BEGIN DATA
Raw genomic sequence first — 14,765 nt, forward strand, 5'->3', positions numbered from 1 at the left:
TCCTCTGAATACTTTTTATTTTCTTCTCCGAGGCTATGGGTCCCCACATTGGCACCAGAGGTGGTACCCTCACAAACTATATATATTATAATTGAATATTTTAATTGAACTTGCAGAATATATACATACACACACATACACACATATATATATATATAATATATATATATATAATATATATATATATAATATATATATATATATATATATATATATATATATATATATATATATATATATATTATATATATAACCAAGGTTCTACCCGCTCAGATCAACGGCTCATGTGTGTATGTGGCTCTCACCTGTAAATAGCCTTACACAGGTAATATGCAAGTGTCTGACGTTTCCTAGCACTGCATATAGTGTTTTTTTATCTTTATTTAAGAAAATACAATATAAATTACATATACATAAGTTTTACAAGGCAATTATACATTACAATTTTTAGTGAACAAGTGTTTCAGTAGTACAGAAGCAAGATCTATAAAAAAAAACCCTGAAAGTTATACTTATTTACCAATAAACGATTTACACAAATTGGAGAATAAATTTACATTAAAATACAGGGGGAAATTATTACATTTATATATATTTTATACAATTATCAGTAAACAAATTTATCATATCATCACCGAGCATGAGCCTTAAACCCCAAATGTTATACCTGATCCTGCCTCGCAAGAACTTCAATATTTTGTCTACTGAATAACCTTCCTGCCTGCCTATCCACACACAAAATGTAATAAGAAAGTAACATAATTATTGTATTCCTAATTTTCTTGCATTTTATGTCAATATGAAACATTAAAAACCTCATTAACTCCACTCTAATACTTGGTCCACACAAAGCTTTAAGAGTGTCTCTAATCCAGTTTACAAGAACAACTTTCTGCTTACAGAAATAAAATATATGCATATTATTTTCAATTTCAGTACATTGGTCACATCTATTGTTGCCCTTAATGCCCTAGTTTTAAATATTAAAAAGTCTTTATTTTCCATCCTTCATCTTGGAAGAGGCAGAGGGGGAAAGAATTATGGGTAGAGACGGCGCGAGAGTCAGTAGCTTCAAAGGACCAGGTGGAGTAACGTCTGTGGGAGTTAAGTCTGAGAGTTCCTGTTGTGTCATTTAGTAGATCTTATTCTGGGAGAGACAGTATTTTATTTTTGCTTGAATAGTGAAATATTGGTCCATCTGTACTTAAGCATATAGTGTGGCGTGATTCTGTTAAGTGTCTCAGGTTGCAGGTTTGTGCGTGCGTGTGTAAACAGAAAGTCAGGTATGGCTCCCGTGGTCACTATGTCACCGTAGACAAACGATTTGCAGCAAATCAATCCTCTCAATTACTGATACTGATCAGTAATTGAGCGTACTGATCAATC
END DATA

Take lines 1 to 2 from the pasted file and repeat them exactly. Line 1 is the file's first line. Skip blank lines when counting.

Raw genomic sequence first — 14,765 nt, forward strand, 5'->3', positions numbered from 1 at the left:
TCCTCTGAATACTTTTTATTTTCTTCTCCGAGGCTATGGGTCCCCACATTGGCACCAGAGGTGGTACCCTCACAAACTATATATATTATAATTGAATATTTTAATTGAACTTGCAGAATATATACATACACACACATACACACATATATATATATATAATATATATATATATAATATATATATATATAATATATATATATATATATATATATATATATATATATATATATATATATATATATTATATATATAACCAAGGTTCTACCCGCTCAGATCAACGGCTCATGTGTGTATGTGGCTCTCACCTGTAAATAGCCTTACACAGGTAATATGCAAGTGTCTGACGTTTCCTAGCACTGCATATAGTGTTTTTTTATCTTTATTTAAGAAAATACAATATAAATTACATATACATAAGTTTTACAAGGCAATTATACATTACAATTTTTAGTGAACAAGTGTTTCAGTAGTACAGAAGCAAGATCTATAAAAAAAAACCCTGAAAGTTATACTTATTTACCAATAAACGATTTACACAAATTGGAGAATAAATTTACATTAAAATACAGGGGGAAATTATTACATTTATATATATTTTATACAATTATCAGTAAACAAATTTATCATATCATCACCGAGCATGAGCCTTAAACCCCAAATGTTATACCTGATCCTGCCTCGCAAGAACTTCAATATTTTGTCTACTGAATAACCTTCCTGCCTGCCTATCCACACACAAAATGTAATAAGAAAGTAACATAATTATTGTATTCCTAATTTTCTTGCATTTTATGTCAATATGAAACATTAAAAACCTCATTAACTCCACTCTAATACTTGGTCCACACAAAGCTTTAAGAGTGTCTCTAATCCAGTTTACAAGAACAACTTTCTGCTTACAGAAATAAAATATATGCATATTATTTTCAATTTCAGTACATTGGTCACATCTATTGTTGCCCTTAATGCCCTAGTTTTAAATATTAAAAAGTCTTTATTTTCCATCCTTCATCTTGGAAGAGGCAGAGGGGGAAAGAATTATGGGTAGAGACGGCGCGAGAGTCAGTAGCTTCAAAGGACCAGGTGGAGTAACGTCTGTGGGAGTTAAGTCTGAGAGTTCCTGTTGTGTCATTTAGTAGATCTTATTCTGGGAGAGACAGTATTTTATTTTTGCTTGAATAGTGAAATATTGGTCCATCTGTACTTAAGCATATAGTGTGGCGTGATTCTGTTAAGTGTCTCAGGTTGCAGGTTTGTGCGTGCGTGTGTAAACAGAAAGTCAGGTATGGCTCCCGTGGTCACTATGTCACCGTAGACAAACGATTTGCAGCAAATCAATCCTCTCAATTACTGATACTGATCAGTAATTGAGCGTACTGATCAATC